Peter Leopold, 5th Earl Cowper (1778-1837)
Peter Leopold, 5th Earl Cowper (1778-1837)
Oil on canvas; 30 by 25 in; 76 x 63.5 cm; held in a late 18th century gilt frame
Provenance: Purchased by Henry Cowper (1758-1840) after Hoppner's studio auction, Christie's 31st May, 1823, lot 29; then by descent to Rev. Henry M. Pratt (1855-1934) from whom purchased c.1900 for £200 by Francis, 7th Earl Cowper (1834-1905) for Panshanger House, Hertfordshire (North Library); then by descent to his niece Ethel, Lady Desborough (1867-1952); then by descent to her daughter Monica, Lady Salmond (1893-1973); then by descent to her daughter, Rosemary, Lady Ravensdale(1928-1991); then by descent in the Mosley family
McKay & Roberts: ‘John Hoppner R.A.’, Colnaghi & Bell, 1909, p.58
Hugh Belsey: ‘The Cowper Collection’, unpublished dissertation, University of Birmingham, 1982
I am grateful to Dr. Hugh Belsey for his help in the cataloguing of this work.
Peter Leopold Louis Francis Nassau Clavering-Cowper was the second son of George, 3rd Earl Cowper and Anne, daughter of Charles Gore of Horkstowe, Lincolnshire. His father, an art collector and patron, spent a large portion of his life in Italy, with Peter born in Florence in May 1778; his godfather being the Grand Duke of Tuscany, later Leopold II, Holy Roman Emperor. In 1781 he was sent to England for his education along with his two brothers, staying with various family relations until old enough to be sent to Eton. He graduated from Christ Church, Oxford in 1797 and progressed to the Middle Temple, inheriting the Earldom on the early death of his brother George in 1799. Soon after he decided the family needed a house worthy of their status and set about creating a country mansion to display the outstanding art treasures his father had amassed during his life in Italy. Seeking advice from Humphrey Repton the old house at Cole Green Park was demolished in 1801 and a suitable design created, and site found, for the new mansion at Panshanger, Hertfordshire which was completed in fashionable Regency gothic style from 1806-1809. Disinterested in political intrigue and frivolous social trivia, he appears to have drawn immense satisfaction in the task of creating Panshanger and the aesthetic decisions such a project involved.
Elected a Fellow of the Royal Society Cowper appears, like his father who supported the physicist Alessandro Volta, to have been intrigued by scientific thought as well as artistic endeavour; a true child of the Enlightenment. Lord Campbell (1779-1861), politician, lawyer and man of letters observed that “He had too much delicacy of sentiment to take a leading part in public life but…from him I received a kind and encouraging notice when I was poor and obscure; and his benevolent and exhilarating smile is one of the most delightful images in my memory…”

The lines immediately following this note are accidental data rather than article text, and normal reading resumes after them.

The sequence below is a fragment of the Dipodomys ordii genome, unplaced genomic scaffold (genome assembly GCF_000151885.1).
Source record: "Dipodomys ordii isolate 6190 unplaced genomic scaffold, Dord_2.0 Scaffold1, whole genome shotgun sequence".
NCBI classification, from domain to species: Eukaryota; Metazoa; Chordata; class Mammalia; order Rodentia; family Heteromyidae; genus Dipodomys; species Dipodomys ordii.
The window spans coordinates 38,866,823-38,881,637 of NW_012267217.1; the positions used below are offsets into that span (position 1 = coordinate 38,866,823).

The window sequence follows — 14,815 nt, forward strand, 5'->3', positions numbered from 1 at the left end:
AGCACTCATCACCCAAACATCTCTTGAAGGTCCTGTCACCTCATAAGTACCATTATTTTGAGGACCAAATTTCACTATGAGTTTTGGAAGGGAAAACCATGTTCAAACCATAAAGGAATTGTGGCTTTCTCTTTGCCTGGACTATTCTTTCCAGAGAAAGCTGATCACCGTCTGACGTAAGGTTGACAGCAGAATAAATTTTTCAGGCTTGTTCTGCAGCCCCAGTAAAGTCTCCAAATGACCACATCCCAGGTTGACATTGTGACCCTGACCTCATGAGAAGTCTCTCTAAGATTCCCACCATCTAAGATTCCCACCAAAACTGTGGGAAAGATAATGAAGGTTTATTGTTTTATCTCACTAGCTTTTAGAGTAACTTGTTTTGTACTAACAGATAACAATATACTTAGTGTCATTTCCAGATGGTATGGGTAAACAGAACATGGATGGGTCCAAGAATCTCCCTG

Cowper married in 1805 the Hon. Emily Mary Lamb, only surviving daughter of Peniston Lamb, 1st Viscount Melbourne, with whom he had three sons and two daughters. He died in June 1837.
The portrait was probably started within the last five years of Hoppner’s life and remained unfinished at his death in 1810; troubled with ill health Hoppner’s output at this time was erratic. The Cowper family employed the painter John Jackson (1778-1831) to undertake finishing some of these incomplete canvasses and in this instance he appears to have reduced the original canvas to the standard 30 by 25 inch format and completed the peer’s robes accordingly. It seems likely that it was intended as the pendant to the slightly larger portrait by Hoppner of Cowper’s wife, Emily which was also finished by Jackson around the same time. Both Sir Thomas Lawrence and James Northcote also undertook portrait commissions of the 5th Earl in his peer’s robes, which together with this portrait adorned the walls of Panshanger until the early 1950s.
Along with Gainsborough and Reynolds, Hoppner was one of the leading portrait painters in late eighteenth-century Britain. Born in London in April 1758, he entered the Royal Academy Schools in 1775, winning a gold medal in 1782. A regular contributor to the Royal Academy exhibitions he quickly established himself as a fashionable portraitist being appointed painter to the Prince of Wales in 1789. At first inspired by the later works of Reynolds, he soon developed an individual style that is distinguished by a fresh palette of colour combined with a spontaneity of approach. From the 1790s he was also the only serious rival to the young Lawrence and with him was responsible for painting the finest Romantic portraits of the Regency period; evolving from the classicism of Reynolds, these paintings increasingly depict individuals with emotion, character and a greater sense of realism.